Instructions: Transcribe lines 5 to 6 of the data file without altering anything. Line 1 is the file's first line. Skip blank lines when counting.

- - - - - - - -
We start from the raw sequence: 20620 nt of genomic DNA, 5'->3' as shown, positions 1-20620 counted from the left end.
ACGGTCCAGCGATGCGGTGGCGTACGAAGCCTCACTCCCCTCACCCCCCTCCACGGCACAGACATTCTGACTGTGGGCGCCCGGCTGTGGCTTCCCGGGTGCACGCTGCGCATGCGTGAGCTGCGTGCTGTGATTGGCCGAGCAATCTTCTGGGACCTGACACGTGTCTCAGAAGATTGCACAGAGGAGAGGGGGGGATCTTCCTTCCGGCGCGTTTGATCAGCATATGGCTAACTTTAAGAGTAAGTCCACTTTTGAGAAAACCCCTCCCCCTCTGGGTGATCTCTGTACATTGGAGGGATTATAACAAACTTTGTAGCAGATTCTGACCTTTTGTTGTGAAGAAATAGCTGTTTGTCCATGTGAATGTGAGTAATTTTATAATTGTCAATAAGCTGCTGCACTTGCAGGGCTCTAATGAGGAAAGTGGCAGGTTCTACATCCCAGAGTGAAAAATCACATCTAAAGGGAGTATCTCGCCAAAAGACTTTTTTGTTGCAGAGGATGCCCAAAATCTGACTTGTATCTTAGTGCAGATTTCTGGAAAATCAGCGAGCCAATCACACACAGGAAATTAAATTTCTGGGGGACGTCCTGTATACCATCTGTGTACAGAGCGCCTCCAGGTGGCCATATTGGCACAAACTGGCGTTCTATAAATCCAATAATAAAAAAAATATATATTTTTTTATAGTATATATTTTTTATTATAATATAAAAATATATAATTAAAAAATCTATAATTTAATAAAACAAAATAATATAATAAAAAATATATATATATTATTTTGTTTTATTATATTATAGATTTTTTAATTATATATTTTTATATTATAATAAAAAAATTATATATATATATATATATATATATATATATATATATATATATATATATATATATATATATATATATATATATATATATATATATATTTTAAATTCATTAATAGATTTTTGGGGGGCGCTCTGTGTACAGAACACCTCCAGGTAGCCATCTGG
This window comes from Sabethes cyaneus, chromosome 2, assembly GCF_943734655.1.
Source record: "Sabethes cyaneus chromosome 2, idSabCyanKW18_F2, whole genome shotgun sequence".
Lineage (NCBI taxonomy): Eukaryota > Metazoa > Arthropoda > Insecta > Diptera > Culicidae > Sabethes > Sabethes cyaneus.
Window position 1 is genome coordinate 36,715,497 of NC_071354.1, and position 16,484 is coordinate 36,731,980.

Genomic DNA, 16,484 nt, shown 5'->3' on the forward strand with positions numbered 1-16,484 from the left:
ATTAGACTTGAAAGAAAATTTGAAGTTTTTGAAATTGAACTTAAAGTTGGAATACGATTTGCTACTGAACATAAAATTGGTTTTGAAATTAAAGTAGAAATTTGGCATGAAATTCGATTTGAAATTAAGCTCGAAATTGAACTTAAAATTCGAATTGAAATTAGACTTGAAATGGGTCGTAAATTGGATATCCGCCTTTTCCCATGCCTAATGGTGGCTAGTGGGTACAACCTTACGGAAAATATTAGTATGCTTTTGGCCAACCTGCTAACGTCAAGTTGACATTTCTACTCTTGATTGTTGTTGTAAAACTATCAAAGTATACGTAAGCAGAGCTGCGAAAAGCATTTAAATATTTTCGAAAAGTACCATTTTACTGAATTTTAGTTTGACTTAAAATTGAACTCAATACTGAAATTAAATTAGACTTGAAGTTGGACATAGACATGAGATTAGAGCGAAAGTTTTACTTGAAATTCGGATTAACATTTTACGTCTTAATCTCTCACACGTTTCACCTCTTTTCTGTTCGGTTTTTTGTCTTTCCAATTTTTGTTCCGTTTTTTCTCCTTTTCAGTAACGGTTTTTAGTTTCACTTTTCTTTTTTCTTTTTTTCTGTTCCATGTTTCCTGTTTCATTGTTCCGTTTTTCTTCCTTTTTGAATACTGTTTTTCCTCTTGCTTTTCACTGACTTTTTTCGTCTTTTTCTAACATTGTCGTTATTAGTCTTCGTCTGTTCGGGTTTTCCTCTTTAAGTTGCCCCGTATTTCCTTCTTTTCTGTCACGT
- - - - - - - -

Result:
Lineage (NCBI taxonomy): Eukaryota > Metazoa > Arthropoda > Insecta > Diptera > Culicidae > Sabethes > Sabethes cyaneus.
Window position 1 is genome coordinate 36,715,497 of NC_071354.1, and position 16,484 is coordinate 36,731,980.